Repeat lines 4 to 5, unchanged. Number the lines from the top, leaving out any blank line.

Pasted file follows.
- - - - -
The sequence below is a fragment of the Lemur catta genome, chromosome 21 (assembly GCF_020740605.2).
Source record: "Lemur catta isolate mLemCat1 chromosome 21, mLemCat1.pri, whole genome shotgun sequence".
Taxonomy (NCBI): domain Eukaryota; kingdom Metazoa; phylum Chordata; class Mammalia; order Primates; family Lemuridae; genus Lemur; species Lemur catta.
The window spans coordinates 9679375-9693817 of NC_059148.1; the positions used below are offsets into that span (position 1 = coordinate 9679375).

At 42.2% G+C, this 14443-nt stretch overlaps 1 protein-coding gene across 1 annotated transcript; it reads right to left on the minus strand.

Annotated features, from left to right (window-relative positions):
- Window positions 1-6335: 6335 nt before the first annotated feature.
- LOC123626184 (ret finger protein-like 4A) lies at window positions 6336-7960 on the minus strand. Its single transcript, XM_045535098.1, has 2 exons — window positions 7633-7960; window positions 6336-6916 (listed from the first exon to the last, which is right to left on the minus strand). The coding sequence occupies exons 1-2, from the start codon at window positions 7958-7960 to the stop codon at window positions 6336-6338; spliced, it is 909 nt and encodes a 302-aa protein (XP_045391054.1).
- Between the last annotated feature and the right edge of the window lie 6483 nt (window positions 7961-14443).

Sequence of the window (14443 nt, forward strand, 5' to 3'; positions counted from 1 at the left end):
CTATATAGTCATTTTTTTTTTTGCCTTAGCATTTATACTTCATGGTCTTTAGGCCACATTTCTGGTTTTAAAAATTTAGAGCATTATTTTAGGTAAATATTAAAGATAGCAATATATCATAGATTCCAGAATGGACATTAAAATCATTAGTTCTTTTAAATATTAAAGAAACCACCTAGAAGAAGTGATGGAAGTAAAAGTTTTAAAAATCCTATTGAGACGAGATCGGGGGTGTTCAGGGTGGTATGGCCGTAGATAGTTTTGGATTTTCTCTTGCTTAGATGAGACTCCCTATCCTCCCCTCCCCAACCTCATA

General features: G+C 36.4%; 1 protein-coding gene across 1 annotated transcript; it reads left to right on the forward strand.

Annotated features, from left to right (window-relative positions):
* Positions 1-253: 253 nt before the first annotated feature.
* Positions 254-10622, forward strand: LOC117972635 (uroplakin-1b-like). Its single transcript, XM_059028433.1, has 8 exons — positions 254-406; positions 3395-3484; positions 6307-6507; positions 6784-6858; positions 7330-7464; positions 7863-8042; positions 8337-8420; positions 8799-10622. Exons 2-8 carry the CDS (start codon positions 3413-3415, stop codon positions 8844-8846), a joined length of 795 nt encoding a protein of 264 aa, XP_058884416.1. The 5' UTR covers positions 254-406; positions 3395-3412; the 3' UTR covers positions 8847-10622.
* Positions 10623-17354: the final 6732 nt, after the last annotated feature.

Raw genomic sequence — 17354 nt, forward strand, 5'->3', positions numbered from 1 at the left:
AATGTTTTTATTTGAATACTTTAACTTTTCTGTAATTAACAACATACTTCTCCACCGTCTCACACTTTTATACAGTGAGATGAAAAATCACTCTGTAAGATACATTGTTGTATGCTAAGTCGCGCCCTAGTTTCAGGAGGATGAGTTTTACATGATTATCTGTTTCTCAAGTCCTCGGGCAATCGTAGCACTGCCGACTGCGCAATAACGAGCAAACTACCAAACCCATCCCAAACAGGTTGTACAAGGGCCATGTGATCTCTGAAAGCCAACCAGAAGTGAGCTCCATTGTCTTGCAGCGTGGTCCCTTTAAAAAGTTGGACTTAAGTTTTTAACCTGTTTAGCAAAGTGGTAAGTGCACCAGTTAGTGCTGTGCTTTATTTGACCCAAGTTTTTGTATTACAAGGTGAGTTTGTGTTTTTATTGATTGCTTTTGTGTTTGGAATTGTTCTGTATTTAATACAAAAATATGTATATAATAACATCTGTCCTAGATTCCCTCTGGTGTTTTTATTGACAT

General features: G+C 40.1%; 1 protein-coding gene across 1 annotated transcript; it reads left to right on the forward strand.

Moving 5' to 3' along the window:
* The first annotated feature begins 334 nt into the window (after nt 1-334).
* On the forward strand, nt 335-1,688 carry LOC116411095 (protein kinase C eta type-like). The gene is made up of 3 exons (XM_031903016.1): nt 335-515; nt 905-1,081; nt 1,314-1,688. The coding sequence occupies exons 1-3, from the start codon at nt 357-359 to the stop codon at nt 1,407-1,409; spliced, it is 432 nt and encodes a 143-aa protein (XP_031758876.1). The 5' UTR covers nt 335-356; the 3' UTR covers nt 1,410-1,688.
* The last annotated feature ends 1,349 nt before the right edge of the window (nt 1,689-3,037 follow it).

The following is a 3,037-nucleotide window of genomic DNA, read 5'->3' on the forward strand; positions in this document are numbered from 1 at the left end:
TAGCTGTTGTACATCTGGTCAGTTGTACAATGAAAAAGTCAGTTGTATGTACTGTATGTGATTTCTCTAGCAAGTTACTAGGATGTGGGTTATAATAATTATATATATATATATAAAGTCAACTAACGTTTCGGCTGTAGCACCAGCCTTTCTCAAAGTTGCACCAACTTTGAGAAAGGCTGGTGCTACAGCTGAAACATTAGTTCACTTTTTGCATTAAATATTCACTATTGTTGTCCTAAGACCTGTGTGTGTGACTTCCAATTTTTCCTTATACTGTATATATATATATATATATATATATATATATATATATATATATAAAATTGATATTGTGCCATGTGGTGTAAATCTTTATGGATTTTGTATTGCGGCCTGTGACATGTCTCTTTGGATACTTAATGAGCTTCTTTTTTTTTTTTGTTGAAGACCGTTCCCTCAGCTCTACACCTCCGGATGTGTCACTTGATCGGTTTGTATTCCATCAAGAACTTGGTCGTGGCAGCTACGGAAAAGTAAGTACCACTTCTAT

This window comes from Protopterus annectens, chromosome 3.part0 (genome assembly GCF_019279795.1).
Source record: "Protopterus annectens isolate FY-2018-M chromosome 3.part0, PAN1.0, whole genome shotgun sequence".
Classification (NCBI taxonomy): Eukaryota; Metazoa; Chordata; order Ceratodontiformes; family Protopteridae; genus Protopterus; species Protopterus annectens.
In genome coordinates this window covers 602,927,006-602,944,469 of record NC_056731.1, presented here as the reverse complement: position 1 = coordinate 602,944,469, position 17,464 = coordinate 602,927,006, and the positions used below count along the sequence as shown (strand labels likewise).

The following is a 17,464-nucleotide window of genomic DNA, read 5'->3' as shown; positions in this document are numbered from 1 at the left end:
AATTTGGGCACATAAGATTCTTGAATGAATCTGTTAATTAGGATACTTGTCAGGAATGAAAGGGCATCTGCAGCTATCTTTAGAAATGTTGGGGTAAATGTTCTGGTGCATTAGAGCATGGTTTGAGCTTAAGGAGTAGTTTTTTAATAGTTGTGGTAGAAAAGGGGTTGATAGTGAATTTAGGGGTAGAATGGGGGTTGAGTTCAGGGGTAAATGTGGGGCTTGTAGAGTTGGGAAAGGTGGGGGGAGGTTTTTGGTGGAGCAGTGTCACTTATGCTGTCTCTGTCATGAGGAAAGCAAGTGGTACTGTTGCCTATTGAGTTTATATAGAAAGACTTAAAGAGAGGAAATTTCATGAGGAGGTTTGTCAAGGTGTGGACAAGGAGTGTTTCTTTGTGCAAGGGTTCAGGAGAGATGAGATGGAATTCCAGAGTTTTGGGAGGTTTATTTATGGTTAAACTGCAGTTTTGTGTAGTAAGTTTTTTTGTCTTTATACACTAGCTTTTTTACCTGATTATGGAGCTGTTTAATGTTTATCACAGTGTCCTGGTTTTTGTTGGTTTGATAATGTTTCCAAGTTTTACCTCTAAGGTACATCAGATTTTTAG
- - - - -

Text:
The window spans coordinates 9679375-9693817 of NC_059148.1; the positions used below are offsets into that span (position 1 = coordinate 9679375).

At 42.2% G+C, this 14443-nt stretch overlaps 1 protein-coding gene across 1 annotated transcript; it reads right to left on the minus strand.